Friday, June 4, 2010

Respecting elders big and small

Some respect and reverence is given to elders in south Asia, so it's only fitting that there are several ways of referring to them:
  • "Uncle" and "Auntie" are often used for those who are elder but may not be related to you
  • An urdu term of endearment may be added to the end of your name or your role (the closest English equivalent for which might be something along the lines of "dear sister")
  • The Urdu terms for big and small are also often used

(On a side note, if you've ever seen the American movie Role Models, then you may remember that the 2 main characters are set up in big bro mentoring roles and are referred to as bigs and that their mentees are referred to as littles.  Of course neither of them are cut out to be role models and hilarity quickly ensues.)

Like French, Urdu uses the masuline/feminine language model, so the Urdu word for small is chota (masc.) or choti (fem.), and the Urdu word for big is buda (masc.) or budi (fem.).  Listening to native speakers, you'd find these words used a lot.  In south Asia when referring to people, nobody finds use of these terms offensive, and their use seem to carry equal reverence as does the one where a term of endearment is used.

As an American, I have to admit that we're slightly obsessed with being thin and don't like it when people refer to us as even the slightest bit overweight.  So for me, it's funny to hear these "small" and "big" terms used in the context of people, but (from what I've seen,) it's common among desis and in south Asia.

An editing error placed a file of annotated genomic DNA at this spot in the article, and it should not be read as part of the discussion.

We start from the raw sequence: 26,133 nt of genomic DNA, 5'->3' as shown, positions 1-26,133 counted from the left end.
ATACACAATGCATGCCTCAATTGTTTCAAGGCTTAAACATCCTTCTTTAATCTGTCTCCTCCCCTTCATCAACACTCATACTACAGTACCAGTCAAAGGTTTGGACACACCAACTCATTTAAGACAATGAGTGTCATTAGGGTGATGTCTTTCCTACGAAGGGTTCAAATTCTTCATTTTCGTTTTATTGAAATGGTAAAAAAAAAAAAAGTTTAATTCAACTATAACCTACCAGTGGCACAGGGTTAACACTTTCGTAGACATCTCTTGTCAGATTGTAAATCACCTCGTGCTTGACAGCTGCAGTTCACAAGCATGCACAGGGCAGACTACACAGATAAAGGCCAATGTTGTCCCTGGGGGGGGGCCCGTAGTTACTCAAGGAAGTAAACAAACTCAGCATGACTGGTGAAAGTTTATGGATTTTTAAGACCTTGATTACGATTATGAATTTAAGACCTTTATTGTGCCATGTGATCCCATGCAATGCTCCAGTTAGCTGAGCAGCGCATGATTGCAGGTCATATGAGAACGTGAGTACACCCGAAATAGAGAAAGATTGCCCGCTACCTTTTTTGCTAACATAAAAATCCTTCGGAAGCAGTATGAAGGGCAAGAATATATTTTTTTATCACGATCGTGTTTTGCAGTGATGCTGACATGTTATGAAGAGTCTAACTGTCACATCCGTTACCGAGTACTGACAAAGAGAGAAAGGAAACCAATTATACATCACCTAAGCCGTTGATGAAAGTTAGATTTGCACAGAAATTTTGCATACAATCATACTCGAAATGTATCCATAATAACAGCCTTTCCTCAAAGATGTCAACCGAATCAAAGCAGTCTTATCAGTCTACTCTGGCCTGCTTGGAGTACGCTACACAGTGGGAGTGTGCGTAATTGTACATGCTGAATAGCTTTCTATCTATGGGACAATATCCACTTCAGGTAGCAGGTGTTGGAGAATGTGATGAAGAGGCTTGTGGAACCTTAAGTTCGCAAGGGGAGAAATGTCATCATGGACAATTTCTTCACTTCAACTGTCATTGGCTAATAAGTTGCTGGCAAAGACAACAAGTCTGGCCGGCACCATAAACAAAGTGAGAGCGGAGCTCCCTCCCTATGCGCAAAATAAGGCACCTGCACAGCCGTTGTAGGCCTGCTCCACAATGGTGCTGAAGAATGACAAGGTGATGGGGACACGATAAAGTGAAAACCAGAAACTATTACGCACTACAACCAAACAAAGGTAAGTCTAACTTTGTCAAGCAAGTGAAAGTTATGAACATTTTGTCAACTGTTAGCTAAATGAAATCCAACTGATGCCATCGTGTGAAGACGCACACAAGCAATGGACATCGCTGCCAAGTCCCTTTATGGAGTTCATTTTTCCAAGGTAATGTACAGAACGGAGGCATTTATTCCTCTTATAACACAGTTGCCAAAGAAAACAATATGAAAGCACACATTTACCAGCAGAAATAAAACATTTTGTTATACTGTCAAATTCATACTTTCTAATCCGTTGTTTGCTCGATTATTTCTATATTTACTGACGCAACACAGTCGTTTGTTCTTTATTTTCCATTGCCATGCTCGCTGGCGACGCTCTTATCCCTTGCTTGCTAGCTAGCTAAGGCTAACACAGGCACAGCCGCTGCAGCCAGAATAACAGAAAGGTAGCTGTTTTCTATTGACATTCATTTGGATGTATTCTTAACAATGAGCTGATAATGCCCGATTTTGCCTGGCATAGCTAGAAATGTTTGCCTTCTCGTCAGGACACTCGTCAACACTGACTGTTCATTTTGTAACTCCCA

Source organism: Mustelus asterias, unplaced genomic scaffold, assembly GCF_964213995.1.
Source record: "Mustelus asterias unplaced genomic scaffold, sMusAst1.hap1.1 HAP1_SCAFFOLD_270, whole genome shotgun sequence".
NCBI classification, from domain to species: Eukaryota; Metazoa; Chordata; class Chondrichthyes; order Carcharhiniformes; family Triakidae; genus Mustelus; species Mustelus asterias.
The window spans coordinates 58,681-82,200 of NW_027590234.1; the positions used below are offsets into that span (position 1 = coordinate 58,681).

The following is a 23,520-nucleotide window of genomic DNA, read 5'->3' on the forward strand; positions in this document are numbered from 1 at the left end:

In our home in south Asia, we have several servants who are paid to clean the house and do the daily cooking.  Two of these servants both have the exact same name: Shaynaz. Since it becomes a bit confusing when you're talking about them, they're often referred to as choti Shaynaz and budi Shaynaz. The elder Shaynaz has been our cook for several years now.  The younger Shaynaz has been our regular servant who does light cooking (mostly chapatis, breakfast, and afternoon chai) and cleaning for the last couple of years.  Several years ago when I first met the elder Shaynaz (budi Shaynaz), she was quite a bit heavier (literally), so the name always seemed to fit. More recently when I saw her this year, she had lost so much weight that I barely recognized her. Despite that, the name budi Shaynaz has stuck with her, but now she is most certainly not big (at least not from the weight perspective).

We also have a nephew who is the son of my nand (sister-in-law) and nand-dui (sister-in-law's husband). Since my husband is the eldest of his siblings, when we visited after the baby was born, everyone wanted to call my husband "big uncle" (buda mamu), which of course made me the "big aunt" (budi mami). My husband seemed fine with it. I, on the other hand, wasn't digging it so much.  Even though there's a separate word in Urdu that means fat, for whatever reason, budi and buda always seem to mean F-A-T in my mind.  I'm sure it's just me being a crazy American I know it's not meant to be offensive, but since I'm anything BUT fat, I prefer not to be called budi.  Thankfully, I don't think my in-laws were too heartbroken when I asked them to switch from budi mami to Meliha mami.

1 comment:

  1. Regardless of the meaning of the words, the sound of budi mami is kind of cool. I like it.